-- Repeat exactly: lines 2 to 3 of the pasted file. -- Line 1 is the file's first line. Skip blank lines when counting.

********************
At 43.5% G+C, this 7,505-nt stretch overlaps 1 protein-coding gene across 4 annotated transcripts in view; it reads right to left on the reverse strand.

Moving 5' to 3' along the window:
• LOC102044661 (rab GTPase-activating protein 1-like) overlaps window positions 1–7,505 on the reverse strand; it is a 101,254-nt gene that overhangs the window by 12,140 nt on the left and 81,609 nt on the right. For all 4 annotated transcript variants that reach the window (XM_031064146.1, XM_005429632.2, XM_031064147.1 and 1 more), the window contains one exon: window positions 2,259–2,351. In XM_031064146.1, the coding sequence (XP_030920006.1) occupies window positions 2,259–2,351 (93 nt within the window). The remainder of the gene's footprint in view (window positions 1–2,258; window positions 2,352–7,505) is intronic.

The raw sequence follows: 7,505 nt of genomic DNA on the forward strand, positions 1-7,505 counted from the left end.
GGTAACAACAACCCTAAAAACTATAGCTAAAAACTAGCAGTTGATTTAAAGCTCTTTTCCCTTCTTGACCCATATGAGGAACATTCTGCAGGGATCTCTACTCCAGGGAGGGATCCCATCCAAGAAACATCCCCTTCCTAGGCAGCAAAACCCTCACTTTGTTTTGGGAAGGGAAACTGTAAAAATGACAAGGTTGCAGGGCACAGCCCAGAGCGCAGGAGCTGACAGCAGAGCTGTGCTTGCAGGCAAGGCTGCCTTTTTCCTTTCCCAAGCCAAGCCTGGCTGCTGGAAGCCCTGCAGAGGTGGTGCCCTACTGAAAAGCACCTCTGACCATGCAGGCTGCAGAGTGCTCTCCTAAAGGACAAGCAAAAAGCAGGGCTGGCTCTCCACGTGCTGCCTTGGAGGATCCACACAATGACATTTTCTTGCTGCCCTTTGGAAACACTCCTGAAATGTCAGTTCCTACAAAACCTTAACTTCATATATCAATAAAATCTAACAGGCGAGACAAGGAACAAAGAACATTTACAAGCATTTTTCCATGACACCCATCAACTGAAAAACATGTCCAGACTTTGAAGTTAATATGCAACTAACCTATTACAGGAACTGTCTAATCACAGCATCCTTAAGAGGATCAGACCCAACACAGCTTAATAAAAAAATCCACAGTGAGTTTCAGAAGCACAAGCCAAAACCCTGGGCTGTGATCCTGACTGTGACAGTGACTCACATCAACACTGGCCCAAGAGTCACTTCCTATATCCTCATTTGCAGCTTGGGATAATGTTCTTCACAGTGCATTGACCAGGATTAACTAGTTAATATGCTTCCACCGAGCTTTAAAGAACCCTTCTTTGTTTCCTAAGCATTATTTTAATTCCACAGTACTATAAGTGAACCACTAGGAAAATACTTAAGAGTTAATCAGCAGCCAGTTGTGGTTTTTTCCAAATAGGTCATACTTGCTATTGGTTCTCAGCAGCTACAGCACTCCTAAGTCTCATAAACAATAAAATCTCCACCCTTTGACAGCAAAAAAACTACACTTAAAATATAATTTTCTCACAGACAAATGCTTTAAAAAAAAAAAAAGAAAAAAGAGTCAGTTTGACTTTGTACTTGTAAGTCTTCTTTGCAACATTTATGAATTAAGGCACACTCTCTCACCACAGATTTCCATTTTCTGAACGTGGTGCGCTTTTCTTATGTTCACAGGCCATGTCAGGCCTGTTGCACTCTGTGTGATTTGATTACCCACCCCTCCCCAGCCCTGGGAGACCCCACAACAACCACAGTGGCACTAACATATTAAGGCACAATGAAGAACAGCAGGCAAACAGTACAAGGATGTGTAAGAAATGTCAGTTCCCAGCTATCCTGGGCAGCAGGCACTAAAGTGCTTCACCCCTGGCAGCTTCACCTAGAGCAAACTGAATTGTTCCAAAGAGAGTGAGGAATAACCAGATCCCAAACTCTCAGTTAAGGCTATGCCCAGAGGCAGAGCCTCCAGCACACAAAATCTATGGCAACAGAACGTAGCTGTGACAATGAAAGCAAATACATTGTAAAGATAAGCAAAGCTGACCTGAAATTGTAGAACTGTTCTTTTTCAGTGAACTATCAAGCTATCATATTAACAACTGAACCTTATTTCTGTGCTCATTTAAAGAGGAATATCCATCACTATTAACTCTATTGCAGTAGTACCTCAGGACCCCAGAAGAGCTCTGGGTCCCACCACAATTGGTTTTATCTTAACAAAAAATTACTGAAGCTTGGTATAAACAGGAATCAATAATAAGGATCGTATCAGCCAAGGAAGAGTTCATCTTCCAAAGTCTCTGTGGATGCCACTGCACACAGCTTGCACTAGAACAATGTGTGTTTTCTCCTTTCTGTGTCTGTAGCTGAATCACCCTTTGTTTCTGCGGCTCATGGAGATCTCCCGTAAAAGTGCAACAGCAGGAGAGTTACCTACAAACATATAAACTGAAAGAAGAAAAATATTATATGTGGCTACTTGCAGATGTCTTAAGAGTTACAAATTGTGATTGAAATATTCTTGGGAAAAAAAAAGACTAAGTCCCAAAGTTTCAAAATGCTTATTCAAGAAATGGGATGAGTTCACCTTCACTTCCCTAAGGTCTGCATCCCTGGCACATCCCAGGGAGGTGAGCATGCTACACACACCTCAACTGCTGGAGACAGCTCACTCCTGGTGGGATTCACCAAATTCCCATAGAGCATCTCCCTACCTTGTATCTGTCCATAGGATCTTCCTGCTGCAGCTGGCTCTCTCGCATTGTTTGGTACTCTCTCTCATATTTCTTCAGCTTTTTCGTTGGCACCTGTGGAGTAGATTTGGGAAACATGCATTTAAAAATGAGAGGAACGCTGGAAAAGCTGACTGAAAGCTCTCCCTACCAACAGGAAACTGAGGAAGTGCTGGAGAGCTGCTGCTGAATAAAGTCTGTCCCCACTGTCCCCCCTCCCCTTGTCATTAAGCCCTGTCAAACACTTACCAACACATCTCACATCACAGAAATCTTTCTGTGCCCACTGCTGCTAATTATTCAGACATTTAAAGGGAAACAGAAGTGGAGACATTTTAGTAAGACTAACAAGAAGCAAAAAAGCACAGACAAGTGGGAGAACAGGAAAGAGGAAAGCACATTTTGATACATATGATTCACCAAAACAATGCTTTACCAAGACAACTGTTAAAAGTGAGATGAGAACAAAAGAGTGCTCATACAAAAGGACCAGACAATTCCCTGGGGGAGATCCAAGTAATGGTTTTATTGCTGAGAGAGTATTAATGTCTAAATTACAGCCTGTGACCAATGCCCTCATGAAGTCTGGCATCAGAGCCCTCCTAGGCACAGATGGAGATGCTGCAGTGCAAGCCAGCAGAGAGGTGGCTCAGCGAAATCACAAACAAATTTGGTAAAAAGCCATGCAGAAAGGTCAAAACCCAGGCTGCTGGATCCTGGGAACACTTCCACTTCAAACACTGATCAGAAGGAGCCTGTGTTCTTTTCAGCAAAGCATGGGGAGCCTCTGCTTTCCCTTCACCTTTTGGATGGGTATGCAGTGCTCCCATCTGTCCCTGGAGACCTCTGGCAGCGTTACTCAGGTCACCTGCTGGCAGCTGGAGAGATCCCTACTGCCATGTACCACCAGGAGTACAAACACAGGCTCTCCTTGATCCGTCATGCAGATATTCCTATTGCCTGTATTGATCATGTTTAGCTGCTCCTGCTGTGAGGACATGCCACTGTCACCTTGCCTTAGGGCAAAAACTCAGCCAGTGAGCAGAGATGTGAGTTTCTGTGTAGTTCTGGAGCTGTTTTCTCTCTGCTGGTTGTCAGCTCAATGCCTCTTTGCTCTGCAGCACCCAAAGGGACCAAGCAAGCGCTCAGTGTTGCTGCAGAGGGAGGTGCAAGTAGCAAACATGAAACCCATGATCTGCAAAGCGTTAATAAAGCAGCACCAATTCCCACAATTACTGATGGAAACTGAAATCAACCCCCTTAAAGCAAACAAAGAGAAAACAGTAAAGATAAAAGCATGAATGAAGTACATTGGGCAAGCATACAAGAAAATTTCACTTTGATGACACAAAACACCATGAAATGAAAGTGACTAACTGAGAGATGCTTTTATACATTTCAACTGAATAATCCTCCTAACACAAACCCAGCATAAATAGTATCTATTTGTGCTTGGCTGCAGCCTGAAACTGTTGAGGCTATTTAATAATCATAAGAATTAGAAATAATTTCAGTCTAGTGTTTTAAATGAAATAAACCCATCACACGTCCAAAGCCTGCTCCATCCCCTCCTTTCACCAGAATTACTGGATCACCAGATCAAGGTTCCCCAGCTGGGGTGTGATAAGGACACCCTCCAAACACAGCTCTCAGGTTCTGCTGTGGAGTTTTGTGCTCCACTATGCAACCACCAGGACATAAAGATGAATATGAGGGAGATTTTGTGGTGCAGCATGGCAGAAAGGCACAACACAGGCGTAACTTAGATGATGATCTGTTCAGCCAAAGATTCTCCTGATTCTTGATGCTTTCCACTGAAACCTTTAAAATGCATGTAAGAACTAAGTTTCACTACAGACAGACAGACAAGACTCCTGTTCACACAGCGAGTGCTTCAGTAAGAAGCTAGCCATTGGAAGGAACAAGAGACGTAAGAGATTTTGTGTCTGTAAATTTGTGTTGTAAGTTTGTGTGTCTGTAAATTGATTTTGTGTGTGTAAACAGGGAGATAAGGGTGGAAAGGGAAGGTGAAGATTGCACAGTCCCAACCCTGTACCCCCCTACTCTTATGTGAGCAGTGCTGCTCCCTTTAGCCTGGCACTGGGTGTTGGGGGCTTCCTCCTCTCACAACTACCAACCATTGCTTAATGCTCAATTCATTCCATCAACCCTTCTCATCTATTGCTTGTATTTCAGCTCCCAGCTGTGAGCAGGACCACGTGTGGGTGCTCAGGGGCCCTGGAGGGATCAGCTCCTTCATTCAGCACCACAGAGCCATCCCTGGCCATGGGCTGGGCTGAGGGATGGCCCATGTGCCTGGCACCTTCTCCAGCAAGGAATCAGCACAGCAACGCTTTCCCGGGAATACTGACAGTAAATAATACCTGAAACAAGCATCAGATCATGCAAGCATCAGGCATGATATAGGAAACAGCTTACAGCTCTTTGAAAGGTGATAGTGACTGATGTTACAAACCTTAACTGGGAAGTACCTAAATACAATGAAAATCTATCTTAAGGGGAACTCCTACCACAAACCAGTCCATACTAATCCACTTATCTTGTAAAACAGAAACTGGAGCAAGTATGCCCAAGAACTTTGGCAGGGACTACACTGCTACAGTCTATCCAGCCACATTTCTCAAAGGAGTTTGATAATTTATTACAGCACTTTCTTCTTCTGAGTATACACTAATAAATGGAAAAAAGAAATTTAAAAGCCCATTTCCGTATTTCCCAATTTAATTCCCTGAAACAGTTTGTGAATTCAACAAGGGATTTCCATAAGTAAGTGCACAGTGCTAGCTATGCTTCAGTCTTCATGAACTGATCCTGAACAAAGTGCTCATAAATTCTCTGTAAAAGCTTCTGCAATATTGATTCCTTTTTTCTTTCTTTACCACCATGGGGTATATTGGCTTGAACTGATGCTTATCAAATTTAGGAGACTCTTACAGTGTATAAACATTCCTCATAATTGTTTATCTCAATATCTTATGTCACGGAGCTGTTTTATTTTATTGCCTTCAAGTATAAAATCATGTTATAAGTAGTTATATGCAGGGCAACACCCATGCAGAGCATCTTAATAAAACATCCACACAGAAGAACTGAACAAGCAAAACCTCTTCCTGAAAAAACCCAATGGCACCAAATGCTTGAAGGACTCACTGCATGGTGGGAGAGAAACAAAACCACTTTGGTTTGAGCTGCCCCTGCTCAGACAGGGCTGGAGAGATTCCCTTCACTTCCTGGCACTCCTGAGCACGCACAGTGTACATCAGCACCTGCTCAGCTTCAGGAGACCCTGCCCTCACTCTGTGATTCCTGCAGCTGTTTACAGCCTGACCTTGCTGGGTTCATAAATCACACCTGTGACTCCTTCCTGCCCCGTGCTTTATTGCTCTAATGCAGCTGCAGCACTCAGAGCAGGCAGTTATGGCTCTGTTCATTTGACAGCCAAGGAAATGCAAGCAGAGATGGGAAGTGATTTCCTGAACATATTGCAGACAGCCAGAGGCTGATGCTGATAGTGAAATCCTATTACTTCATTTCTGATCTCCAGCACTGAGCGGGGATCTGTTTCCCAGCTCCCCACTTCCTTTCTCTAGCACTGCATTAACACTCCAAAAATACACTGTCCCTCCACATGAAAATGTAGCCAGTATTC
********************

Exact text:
Moving 5' to 3' along the window:
• LOC102044661 (rab GTPase-activating protein 1-like) overlaps window positions 1–7,505 on the reverse strand; it is a 101,254-nt gene that overhangs the window by 12,140 nt on the left and 81,609 nt on the right. For all 4 annotated transcript variants that reach the window (XM_031064146.1, XM_005429632.2, XM_031064147.1 and 1 more), the window contains one exon: window positions 2,259–2,351. In XM_031064146.1, the coding sequence (XP_030920006.1) occupies window positions 2,259–2,351 (93 nt within the window). The remainder of the gene's footprint in view (window positions 1–2,258; window positions 2,352–7,505) is intronic.